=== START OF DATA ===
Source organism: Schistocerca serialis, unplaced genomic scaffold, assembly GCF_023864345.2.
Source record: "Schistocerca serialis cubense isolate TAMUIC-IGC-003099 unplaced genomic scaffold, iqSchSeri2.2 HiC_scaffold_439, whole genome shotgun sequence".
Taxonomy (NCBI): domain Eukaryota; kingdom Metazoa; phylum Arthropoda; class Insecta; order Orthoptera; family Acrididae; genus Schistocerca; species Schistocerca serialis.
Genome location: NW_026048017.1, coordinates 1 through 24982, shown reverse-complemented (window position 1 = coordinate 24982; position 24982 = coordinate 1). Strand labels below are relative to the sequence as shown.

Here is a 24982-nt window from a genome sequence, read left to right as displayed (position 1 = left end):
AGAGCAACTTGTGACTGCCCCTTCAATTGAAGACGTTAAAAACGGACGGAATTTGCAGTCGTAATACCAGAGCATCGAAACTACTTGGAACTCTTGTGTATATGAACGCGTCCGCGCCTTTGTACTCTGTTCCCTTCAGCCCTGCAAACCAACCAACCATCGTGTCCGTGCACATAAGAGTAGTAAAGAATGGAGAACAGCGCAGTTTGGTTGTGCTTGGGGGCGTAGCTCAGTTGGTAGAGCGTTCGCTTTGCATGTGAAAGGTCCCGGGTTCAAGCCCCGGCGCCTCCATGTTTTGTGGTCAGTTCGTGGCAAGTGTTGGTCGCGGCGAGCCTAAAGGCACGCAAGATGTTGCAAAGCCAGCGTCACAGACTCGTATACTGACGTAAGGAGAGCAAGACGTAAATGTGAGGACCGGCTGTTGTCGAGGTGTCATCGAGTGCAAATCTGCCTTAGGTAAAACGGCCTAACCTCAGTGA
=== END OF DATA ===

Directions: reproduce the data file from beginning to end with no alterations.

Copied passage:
Source organism: Schistocerca serialis, unplaced genomic scaffold, assembly GCF_023864345.2.
Source record: "Schistocerca serialis cubense isolate TAMUIC-IGC-003099 unplaced genomic scaffold, iqSchSeri2.2 HiC_scaffold_439, whole genome shotgun sequence".
Taxonomy (NCBI): domain Eukaryota; kingdom Metazoa; phylum Arthropoda; class Insecta; order Orthoptera; family Acrididae; genus Schistocerca; species Schistocerca serialis.
Genome location: NW_026048017.1, coordinates 1 through 24982, shown reverse-complemented (window position 1 = coordinate 24982; position 24982 = coordinate 1). Strand labels below are relative to the sequence as shown.

Here is a 24982-nt window from a genome sequence, read left to right as displayed (position 1 = left end):
AGAGCAACTTGTGACTGCCCCTTCAATTGAAGACGTTAAAAACGGACGGAATTTGCAGTCGTAATACCAGAGCATCGAAACTACTTGGAACTCTTGTGTATATGAACGCGTCCGCGCCTTTGTACTCTGTTCCCTTCAGCCCTGCAAACCAACCAACCATCGTGTCCGTGCACATAAGAGTAGTAAAGAATGGAGAACAGCGCAGTTTGGTTGTGCTTGGGGGCGTAGCTCAGTTGGTAGAGCGTTCGCTTTGCATGTGAAAGGTCCCGGGTTCAAGCCCCGGCGCCTCCATGTTTTGTGGTCAGTTCGTGGCAAGTGTTGGTCGCGGCGAGCCTAAAGGCACGCAAGATGTTGCAAAGCCAGCGTCACAGACTCGTATACTGACGTAAGGAGAGCAAGACGTAAATGTGAGGACCGGCTGTTGTCGAGGTGTCATCGAGTGCAAATCTGCCTTAGGTAAAACGGCCTAACCTCAGTGA